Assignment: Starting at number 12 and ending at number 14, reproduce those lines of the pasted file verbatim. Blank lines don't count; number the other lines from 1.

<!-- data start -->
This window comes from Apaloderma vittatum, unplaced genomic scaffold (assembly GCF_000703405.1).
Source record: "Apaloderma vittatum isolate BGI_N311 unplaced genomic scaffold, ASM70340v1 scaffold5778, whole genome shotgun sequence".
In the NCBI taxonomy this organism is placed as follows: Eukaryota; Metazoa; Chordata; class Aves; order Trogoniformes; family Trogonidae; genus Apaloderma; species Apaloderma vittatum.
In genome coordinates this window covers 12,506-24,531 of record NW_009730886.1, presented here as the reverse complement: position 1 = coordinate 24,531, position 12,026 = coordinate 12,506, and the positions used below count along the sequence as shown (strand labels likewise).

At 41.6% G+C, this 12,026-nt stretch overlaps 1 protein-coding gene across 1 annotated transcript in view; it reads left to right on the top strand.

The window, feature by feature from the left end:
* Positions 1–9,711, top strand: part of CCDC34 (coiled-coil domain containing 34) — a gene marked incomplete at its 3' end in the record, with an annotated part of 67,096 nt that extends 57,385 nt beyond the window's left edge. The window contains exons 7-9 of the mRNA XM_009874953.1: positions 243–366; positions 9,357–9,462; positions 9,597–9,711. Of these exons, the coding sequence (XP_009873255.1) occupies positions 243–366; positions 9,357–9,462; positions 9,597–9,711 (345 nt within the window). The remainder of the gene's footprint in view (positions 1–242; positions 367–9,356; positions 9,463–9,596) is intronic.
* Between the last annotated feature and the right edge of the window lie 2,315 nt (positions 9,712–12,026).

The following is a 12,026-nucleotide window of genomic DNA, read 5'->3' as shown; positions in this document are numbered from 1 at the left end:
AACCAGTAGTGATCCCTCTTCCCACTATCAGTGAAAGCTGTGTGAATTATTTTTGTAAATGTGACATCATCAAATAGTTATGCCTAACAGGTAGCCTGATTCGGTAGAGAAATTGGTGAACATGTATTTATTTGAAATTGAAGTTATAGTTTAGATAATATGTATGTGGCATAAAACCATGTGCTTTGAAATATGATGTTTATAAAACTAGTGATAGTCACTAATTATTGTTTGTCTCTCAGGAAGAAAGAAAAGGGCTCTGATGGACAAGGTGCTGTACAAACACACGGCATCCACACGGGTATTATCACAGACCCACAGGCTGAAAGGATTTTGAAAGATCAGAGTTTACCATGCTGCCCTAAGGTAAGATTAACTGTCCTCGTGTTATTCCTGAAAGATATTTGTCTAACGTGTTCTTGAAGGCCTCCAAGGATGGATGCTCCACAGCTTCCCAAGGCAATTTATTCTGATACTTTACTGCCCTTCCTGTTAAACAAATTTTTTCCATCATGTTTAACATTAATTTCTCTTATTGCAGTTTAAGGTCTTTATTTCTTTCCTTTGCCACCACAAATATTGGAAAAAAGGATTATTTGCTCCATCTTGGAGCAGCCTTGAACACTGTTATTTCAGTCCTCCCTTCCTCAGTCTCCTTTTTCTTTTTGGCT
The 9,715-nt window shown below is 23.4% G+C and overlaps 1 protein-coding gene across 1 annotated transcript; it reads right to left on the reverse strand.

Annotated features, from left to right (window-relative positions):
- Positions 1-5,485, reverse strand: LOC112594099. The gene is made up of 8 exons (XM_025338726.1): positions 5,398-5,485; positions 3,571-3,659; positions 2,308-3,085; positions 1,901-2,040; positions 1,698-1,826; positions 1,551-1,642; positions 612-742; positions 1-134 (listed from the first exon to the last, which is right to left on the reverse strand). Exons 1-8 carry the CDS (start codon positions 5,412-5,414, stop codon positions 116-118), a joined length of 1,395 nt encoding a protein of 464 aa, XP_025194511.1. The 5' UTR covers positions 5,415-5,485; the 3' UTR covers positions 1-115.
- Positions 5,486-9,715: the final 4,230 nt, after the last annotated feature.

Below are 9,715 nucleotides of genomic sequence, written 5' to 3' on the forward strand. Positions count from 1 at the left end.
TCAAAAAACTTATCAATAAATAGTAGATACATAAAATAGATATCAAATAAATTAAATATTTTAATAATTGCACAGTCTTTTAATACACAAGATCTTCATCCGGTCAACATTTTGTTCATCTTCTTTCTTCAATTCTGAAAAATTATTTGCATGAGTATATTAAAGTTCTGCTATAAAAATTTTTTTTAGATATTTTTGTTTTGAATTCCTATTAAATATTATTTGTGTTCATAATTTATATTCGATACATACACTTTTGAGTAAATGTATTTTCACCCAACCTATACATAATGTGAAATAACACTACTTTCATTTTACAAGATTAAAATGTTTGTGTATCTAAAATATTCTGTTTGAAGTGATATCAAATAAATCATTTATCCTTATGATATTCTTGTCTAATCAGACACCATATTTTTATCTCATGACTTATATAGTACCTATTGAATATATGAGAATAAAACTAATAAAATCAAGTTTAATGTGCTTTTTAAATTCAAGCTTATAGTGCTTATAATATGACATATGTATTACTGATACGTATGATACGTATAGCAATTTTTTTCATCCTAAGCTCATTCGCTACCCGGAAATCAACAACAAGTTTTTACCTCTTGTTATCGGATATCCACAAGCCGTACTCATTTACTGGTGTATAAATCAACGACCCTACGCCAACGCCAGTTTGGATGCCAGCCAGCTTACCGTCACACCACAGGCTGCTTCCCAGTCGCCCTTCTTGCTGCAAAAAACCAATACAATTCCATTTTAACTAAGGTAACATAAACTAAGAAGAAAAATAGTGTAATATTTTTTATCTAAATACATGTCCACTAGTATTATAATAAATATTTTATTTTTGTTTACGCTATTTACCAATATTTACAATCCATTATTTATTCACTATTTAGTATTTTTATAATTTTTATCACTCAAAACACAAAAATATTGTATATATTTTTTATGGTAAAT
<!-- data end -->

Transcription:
Annotated features, from left to right (window-relative positions):
- Positions 1-5,485, reverse strand: LOC112594099. The gene is made up of 8 exons (XM_025338726.1): positions 5,398-5,485; positions 3,571-3,659; positions 2,308-3,085; positions 1,901-2,040; positions 1,698-1,826; positions 1,551-1,642; positions 612-742; positions 1-134 (listed from the first exon to the last, which is right to left on the reverse strand). Exons 1-8 carry the CDS (start codon positions 5,412-5,414, stop codon positions 116-118), a joined length of 1,395 nt encoding a protein of 464 aa, XP_025194511.1. The 5' UTR covers positions 5,415-5,485; the 3' UTR covers positions 1-115.
- Positions 5,486-9,715: the final 4,230 nt, after the last annotated feature.